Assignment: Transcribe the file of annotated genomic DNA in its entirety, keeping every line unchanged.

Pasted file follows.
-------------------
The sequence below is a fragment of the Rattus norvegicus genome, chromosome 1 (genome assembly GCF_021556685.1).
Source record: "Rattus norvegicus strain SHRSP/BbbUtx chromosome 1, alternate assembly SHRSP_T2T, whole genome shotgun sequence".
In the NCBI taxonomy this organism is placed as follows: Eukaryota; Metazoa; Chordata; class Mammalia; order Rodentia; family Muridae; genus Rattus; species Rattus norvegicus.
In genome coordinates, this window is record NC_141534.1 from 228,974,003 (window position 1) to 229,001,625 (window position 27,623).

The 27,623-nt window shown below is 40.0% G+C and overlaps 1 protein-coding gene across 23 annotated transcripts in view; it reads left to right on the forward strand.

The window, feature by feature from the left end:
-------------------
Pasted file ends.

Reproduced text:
The sequence below is a fragment of the Rattus norvegicus genome, chromosome 1 (genome assembly GCF_021556685.1).
Source record: "Rattus norvegicus strain SHRSP/BbbUtx chromosome 1, alternate assembly SHRSP_T2T, whole genome shotgun sequence".
In the NCBI taxonomy this organism is placed as follows: Eukaryota; Metazoa; Chordata; class Mammalia; order Rodentia; family Muridae; genus Rattus; species Rattus norvegicus.
In genome coordinates, this window is record NC_141534.1 from 228,974,003 (window position 1) to 229,001,625 (window position 27,623).

The 27,623-nt window shown below is 40.0% G+C and overlaps 1 protein-coding gene across 23 annotated transcripts in view; it reads left to right on the forward strand.

The window, feature by feature from the left end: